Title for this page: drawing game!
Complete the drawing exercise below to start the game.

Choose exercise

Random exercise

Ideate a Character Design


Write down everything about the character: are they male or female? Young or old? Lively or not? How do they carry themselves through life? Attractive or not?

Focus on their looks, their personality, what their social surroundings are — family and friends, their past history, any quirks they have. Try to avoid cliche characters. Give them traits you would not expect from “such a person”.

Three-Dimensional Characters

You will often hear about characters being three-dimensional. The three dimensions are Physiology, Psychology, and Sociology. To dig up more information on these, people often use a questionnaire sheet. There are many, and below is a short one you can use to get started.

For primary characters, you must flesh them out thoroughly. For secondary and tertiary characters, you don't have to go that far. A one-dimensional character can be okay if they play a small role. For example, if you have a restaurant scene, you don't need to know the waiter's full life story.

You don't have to use all the information dug up through this questionnaire. However, it is a way to dig up interesting details that you can, if you want to, weave into the story, making the characters and world feel more real. It gives the idea that there is a vast world, and the audience only sees a small part.

It's a great way to get to know your character.

Don't get stuck on this part of the process! Eventually, move on to create the character and the world they inhabit.


  • Name: which character is this?
  • Summary: what role will this character play in the work you are designing the character for? How do they represent the theme of the piece?

The three most important features of a character are:

  1. They must be very good at doing at least one thing.
  2. They must have a strong moral compass
  3. They must be persistent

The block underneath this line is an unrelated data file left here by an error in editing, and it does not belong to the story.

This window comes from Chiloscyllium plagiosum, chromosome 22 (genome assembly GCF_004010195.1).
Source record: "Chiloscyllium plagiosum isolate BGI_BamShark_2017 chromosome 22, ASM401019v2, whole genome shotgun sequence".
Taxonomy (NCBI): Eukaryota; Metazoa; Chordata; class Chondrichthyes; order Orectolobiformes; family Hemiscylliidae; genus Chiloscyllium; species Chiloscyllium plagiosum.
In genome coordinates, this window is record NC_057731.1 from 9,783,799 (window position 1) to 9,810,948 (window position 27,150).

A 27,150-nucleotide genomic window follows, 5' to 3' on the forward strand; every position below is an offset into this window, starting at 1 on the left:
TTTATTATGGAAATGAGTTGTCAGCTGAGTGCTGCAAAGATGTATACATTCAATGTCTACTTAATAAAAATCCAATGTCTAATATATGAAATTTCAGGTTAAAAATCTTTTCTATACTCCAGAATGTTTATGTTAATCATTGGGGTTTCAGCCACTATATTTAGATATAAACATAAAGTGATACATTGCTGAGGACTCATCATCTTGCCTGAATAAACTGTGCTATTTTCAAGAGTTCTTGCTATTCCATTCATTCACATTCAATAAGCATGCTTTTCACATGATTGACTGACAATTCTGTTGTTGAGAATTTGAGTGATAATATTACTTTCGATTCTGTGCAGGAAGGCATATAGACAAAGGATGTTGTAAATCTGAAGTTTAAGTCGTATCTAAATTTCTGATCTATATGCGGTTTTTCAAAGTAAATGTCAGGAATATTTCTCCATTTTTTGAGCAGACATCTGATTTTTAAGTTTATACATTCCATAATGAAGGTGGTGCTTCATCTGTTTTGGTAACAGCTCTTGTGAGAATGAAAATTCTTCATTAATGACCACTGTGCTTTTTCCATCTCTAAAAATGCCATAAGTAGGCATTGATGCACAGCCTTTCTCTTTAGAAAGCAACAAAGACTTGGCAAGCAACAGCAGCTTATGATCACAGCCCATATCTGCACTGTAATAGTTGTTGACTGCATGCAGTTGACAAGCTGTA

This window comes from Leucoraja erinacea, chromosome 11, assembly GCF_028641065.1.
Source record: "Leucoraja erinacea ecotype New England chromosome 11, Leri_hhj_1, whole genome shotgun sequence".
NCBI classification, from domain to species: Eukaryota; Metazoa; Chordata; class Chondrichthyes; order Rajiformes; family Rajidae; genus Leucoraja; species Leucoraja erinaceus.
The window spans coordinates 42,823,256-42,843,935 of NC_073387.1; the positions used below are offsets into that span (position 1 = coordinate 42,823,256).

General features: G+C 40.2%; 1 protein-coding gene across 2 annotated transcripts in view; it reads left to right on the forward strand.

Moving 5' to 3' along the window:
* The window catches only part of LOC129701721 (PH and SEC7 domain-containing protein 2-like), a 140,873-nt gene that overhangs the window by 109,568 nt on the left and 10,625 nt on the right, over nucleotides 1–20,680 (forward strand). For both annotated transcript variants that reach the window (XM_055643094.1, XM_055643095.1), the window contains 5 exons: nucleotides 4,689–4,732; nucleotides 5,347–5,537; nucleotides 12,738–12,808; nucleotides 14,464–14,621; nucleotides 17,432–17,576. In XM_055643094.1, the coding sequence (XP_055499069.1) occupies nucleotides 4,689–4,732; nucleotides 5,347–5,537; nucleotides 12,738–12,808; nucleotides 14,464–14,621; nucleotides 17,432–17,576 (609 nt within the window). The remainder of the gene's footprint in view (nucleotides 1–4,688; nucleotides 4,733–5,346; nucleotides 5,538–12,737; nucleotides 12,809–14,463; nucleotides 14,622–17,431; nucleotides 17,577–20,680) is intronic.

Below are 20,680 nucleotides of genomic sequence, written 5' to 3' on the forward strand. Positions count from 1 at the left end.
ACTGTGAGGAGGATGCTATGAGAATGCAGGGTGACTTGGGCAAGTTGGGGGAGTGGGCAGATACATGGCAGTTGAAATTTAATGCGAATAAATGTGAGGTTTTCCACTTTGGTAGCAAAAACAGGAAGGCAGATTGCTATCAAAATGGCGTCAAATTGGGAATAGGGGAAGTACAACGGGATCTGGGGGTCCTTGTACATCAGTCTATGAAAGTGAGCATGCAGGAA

Also, you can come up with many more features about them. For each of the questions below, figure out how it affects the character and why it is important to the story.


Describe details here like their age, gender, height, ethnicity, weight. What is their appearance? And are they handsome? What do you notice first when you see them? Are they strong and fit? Healthy? What type of clothes do they wear and when? Do they have, or have they had illnesses or injuries? What are their physical strengths and weaknesses? Do they have genetic dispositions?


Are they smart, creative, have sound judgment? What is their temperament like, what can make them angry, what is their political leaning, are they introvert or extravert, dominant or submissive in groups? How do they typically deal with problems? What are they good at, and what are they not good at? Which achievement are they the proudest of? Least proud of? What is their ambition in life? In what way do they delude themselves? Are they easily ashamed or embarrassed, and by what? Do they easily feel guilty, and what makes them feel so? What are their moral standards? What do they value most and least? What are their virtues and vices? Their religious beliefs? What is their sense of integrity, and is there something they would be willing to do if no one knew about it? What would the character never do? What secrets do they keep? What is their sexual orientation? What makes them mentally strong or weak?


What were their family and the area they lived like when they grew up? What was their social status? Who was the family comprised of? What did their parents do for a living? What were their parents like? What was their childhood like? Was it a happy home or a troubled one? Who had the most influence on them as a child? Which schools did they go to, and what was their academic performance? How popular was the character in school? What extra-curricular activities did they participate in? What was their first love, and how did that go? What was their first job, and how did that go? Which position do they have now? Are they good at it? Do they enjoy their job? What is their relationship status, and do they have children? What is their home life? How is their social life like? Who are they attracted to? Who are their friends and what are they like, and why are they friends? Who have they distanced from in life, and why? What do they do in their spare time for fun? Are they outgoing, and where do they go out, or do they prefer to stay home? Who are the most significant persons in their life, and what is their relationship with them? What are their possessions, and what would they like to own? What are the greatest or saddest moments in their life? What are the important turning points in their life? What would they like to change about the world?

Try It Out!

Now that you designed a character have some fun with it! Drop them into some scenes, and let them tell you what they do, how they respond to things that happen.

Do this with every character in your story. You are also designing an ensemble of characters. Try to make them as different as possible because it makes it easier to tell them apart.

Grab a pen or pencil and some paper, and start drawing!

Hand that holds a sheet of paper and a pen, ready to start drawing.

Terms Privacy Cookies | © 2017-2020 practicedrawingthis.com